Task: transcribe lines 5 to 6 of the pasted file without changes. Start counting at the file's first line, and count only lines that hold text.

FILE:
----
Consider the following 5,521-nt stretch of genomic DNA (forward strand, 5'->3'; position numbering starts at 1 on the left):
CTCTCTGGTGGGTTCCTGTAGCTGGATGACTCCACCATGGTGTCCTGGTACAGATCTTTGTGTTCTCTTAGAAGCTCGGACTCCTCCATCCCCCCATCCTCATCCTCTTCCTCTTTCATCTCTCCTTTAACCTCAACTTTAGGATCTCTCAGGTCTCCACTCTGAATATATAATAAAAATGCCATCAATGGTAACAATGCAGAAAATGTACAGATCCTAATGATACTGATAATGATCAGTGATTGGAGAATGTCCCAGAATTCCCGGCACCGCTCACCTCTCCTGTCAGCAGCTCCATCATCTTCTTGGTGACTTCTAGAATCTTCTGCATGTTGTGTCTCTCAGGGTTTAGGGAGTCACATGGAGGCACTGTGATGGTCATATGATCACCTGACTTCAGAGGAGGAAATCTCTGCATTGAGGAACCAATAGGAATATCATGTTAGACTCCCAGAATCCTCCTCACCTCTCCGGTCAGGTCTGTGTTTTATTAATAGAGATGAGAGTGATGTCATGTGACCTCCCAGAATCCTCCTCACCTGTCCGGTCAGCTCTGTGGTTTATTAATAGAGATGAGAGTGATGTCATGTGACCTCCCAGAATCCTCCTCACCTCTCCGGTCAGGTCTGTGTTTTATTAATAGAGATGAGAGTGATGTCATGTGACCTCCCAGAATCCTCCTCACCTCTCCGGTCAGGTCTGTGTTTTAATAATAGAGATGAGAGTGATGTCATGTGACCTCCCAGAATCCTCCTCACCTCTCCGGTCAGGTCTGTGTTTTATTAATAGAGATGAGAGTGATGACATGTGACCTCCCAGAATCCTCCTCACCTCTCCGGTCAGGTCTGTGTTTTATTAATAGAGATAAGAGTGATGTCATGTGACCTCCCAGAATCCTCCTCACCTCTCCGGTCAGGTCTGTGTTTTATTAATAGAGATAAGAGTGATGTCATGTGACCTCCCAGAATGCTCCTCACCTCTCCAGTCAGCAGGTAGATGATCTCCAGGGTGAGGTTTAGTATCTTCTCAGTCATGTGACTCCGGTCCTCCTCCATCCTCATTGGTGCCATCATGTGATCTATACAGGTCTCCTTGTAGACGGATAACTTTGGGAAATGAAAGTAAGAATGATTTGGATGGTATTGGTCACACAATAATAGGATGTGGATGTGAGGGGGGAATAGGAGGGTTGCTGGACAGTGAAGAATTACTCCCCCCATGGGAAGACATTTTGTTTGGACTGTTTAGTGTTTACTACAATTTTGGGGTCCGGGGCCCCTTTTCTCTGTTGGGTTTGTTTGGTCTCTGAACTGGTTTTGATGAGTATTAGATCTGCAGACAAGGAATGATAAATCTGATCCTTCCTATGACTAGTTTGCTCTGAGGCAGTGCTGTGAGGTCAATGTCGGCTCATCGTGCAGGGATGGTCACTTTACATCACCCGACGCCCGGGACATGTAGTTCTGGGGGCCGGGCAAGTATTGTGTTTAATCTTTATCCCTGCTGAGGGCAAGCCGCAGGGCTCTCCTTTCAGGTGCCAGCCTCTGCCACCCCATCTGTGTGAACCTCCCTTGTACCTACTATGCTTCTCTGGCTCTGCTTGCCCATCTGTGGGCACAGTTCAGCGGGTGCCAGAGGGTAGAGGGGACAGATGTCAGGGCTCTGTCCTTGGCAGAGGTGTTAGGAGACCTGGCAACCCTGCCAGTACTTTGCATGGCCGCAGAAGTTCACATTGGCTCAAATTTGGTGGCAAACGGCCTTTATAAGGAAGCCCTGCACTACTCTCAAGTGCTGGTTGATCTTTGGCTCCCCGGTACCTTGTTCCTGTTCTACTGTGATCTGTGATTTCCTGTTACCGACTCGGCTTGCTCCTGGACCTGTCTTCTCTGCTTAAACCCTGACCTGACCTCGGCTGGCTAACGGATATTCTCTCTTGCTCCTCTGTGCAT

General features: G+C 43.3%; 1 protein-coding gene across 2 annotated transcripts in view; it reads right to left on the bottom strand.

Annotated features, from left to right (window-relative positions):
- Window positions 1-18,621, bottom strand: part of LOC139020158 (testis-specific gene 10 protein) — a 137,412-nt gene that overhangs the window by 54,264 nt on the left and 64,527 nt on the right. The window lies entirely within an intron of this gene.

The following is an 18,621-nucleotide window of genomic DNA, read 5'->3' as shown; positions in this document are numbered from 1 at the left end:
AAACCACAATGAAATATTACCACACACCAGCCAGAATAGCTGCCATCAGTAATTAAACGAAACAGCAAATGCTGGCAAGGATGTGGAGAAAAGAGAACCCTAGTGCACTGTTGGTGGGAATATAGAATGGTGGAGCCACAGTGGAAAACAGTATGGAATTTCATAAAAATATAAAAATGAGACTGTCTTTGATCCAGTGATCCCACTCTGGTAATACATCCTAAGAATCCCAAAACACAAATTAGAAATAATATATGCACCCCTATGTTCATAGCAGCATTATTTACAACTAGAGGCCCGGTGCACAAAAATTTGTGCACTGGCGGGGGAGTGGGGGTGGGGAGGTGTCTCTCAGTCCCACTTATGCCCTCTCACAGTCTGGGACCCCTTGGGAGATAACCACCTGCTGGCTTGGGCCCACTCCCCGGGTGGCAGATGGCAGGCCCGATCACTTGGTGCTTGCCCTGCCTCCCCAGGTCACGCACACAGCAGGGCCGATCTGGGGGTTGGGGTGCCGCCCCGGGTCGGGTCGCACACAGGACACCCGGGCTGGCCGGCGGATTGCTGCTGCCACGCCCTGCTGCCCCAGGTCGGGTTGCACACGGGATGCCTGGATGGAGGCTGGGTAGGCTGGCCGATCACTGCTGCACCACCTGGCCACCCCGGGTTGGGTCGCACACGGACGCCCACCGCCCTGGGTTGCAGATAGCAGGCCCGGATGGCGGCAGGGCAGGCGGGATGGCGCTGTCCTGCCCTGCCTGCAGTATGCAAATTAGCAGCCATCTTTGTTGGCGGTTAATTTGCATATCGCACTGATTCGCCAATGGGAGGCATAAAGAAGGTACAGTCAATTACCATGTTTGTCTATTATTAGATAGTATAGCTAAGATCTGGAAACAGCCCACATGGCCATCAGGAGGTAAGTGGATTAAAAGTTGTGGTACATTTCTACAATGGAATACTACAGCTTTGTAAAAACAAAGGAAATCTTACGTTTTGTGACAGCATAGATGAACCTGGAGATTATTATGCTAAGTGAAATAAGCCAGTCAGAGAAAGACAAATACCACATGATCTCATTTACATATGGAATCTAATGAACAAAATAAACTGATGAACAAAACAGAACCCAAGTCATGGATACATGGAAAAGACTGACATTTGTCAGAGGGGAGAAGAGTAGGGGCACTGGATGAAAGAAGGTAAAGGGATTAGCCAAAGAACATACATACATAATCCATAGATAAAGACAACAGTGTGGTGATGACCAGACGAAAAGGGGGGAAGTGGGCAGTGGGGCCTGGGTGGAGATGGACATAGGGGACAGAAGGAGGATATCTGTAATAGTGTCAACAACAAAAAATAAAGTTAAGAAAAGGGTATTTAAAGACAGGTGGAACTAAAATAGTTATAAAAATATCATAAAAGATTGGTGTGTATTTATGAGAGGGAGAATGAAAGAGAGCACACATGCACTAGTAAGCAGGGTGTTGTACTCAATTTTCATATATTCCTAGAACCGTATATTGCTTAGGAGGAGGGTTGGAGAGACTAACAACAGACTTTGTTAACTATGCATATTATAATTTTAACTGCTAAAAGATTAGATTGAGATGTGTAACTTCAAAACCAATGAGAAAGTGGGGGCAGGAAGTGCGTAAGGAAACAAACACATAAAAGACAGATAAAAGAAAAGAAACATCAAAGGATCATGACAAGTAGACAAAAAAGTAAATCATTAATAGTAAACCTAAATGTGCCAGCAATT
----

- Window positions 1-18,621, bottom strand: part of LOC139020158 (testis-specific gene 10 protein) — a 137,412-nt gene that overhangs the window by 54,264 nt on the left and 64,527 nt on the right. The window lies entirely within an intron of this gene.

The following is an 18,621-nucleotide window of genomic DNA, read 5'->3' as shown; positions in this document are numbered from 1 at the left end: